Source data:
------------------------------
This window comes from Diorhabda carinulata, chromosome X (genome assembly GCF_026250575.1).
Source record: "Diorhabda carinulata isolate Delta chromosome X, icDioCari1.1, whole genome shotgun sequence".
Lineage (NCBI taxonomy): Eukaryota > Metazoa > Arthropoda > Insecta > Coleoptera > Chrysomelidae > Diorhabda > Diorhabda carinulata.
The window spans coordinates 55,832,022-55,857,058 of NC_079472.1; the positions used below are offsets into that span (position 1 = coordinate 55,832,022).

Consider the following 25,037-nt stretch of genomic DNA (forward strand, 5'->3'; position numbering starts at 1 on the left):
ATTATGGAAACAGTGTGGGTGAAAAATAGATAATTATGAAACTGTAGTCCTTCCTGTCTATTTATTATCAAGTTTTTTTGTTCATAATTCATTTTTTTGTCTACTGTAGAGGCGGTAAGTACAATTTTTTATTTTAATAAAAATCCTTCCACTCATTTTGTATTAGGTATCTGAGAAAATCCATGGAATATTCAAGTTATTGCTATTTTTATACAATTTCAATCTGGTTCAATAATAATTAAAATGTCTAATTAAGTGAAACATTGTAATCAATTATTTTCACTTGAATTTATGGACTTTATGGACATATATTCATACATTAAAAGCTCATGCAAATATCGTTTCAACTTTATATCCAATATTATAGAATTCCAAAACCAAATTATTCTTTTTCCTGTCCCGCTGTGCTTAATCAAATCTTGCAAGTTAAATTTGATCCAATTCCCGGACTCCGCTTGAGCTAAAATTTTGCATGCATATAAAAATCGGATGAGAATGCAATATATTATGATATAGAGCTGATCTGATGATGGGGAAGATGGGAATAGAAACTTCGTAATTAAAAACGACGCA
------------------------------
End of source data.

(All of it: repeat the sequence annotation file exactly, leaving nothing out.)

This window comes from Diorhabda carinulata, chromosome X (genome assembly GCF_026250575.1).
Source record: "Diorhabda carinulata isolate Delta chromosome X, icDioCari1.1, whole genome shotgun sequence".
Lineage (NCBI taxonomy): Eukaryota > Metazoa > Arthropoda > Insecta > Coleoptera > Chrysomelidae > Diorhabda > Diorhabda carinulata.
The window spans coordinates 55,832,022-55,857,058 of NC_079472.1; the positions used below are offsets into that span (position 1 = coordinate 55,832,022).

Consider the following 25,037-nt stretch of genomic DNA (forward strand, 5'->3'; position numbering starts at 1 on the left):
ATTATGGAAACAGTGTGGGTGAAAAATAGATAATTATGAAACTGTAGTCCTTCCTGTCTATTTATTATCAAGTTTTTTTGTTCATAATTCATTTTTTTGTCTACTGTAGAGGCGGTAAGTACAATTTTTTATTTTAATAAAAATCCTTCCACTCATTTTGTATTAGGTATCTGAGAAAATCCATGGAATATTCAAGTTATTGCTATTTTTATACAATTTCAATCTGGTTCAATAATAATTAAAATGTCTAATTAAGTGAAACATTGTAATCAATTATTTTCACTTGAATTTATGGACTTTATGGACATATATTCATACATTAAAAGCTCATGCAAATATCGTTTCAACTTTATATCCAATATTATAGAATTCCAAAACCAAATTATTCTTTTTCCTGTCCCGCTGTGCTTAATCAAATCTTGCAAGTTAAATTTGATCCAATTCCCGGACTCCGCTTGAGCTAAAATTTTGCATGCATATAAAAATCGGATGAGAATGCAATATATTATGATATAGAGCTGATCTGATGATGGGGAAGATGGGAATAGAAACTTCGTAATTAAAAACGACGCA